June 2003 – Notes on Being a Nominee

I don’t like awards. I don’t watch the Oscars. I don’t pay attention to the Emmy’s. I don’t even really know what a Grammy is. I read an article once that said that the entertainment industry gives itself awards an average of once a day.

Of course, I’m always thrilled when one of my friends is nominated for something. I’ve had friends nominated for Stoker Awards, International Horror Guild Awards, Edgar Awards, Jeff Awards, Tony Awards and even a Pulitzer. I’m happy for them and their success.

I try not to get too involved in the awards game. Sometimes I send my stories out to the places you need to send them to be considered, and sometimes I forget. It’s hard to keep up. There are the Edgar Awards, the Shamus Awards, the Agathas, the Hammetts, the Anthonys, the Macavitys and several others I’m sure I’m not thinking of. And those are just the ones for mystery writers.

That said, I’m pleased to announce that I was recently nominated for a Derringer Award for best short-short story of the year.

The Derringer has been around since 1997 and is given by the Short Mystery Fiction Society. The nominated story was “Shark Infested Pudding” and it was published in the November 2002 issue of a web-zine called Judas.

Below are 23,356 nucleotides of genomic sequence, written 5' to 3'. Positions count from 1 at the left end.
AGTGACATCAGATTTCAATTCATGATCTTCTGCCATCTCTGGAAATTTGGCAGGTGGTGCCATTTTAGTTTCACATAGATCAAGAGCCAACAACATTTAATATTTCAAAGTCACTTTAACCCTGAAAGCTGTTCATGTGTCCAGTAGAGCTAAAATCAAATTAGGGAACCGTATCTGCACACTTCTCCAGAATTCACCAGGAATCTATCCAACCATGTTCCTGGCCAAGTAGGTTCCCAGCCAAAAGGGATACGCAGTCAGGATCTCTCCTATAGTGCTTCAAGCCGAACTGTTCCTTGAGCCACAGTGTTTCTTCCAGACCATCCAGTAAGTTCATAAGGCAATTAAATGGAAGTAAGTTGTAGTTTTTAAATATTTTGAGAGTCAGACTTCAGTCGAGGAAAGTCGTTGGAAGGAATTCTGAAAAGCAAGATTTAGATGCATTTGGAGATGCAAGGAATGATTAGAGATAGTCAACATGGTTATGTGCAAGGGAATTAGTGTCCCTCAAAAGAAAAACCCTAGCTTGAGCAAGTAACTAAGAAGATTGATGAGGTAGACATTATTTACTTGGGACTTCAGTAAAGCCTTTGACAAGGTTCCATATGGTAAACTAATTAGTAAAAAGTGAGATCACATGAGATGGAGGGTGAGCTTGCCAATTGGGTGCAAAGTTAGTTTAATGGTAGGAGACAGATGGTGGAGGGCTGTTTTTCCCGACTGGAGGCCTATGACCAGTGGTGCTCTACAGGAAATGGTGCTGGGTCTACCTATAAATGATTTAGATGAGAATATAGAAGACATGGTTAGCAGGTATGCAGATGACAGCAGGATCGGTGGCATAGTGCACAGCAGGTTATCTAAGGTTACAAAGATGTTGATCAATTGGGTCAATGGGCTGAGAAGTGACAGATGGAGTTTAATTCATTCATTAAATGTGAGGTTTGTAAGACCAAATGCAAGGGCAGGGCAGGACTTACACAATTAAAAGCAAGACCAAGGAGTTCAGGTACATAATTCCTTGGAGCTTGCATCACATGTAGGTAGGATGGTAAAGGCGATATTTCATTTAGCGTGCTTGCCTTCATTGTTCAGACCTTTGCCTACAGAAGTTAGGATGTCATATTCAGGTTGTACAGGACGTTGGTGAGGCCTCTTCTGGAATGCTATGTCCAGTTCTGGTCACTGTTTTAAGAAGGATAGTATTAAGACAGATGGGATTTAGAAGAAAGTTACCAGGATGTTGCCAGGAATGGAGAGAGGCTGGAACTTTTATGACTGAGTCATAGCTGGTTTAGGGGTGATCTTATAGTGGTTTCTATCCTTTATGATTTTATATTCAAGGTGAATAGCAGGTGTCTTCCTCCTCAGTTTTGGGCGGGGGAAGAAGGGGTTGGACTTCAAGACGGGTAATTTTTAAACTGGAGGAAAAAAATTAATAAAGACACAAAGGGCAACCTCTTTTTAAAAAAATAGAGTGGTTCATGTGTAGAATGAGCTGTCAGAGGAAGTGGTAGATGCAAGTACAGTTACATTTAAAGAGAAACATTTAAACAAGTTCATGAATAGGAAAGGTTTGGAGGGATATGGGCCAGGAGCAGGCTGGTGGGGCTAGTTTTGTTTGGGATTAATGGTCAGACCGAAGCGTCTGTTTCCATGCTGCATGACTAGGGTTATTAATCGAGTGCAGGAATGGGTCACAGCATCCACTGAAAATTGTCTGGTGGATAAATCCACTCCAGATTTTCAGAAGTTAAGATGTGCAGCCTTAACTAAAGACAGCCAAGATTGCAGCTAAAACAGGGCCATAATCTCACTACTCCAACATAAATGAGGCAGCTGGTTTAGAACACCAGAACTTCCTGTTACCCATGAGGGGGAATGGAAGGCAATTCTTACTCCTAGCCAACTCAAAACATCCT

This award nomination is important to me because I had a lot of trouble getting “Shark Infested Pudding” published. I wrote it several years ago and several different magazines and anthologies rejected it. This was frustrating because “Shark Infested Pudding” was one of the first times that I felt I got it right.

When I fumble around with writing, I’m usually not happy with the results. My completed stories never quite work for me, they’re always a little bit off. There have only been a couple of times where I’m happy with the final results, where I feel like the story does what I want it to do. “Shark Infested Pudding” was one of those times.

So there I was with this story I was proud of and nobody wanted it. All of the bigwig and head-honcho writers say that you should always get paid for your work, and that’s a good policy (in theory). I’d gone through all the high-paying markets with this story and hadn’t had any luck. I finally sent it to Anthony Dauer at Judas, and Anthony accepted it. I was thrilled, but also a little let down. Judas didn’t pay for stories. I was giving “Shark Infested Pudding” away for free.

Once it was published, people read the story and told me they liked it. I remembered to send the story in to be considered for a Derringer and I went on with my life.

And then I got the nomination.

I didn’t win the Derringer Award, but by the time the winners were announced, it didn't matter. The nomination served as a small validation for a story that nobody wanted that had to be given away for free.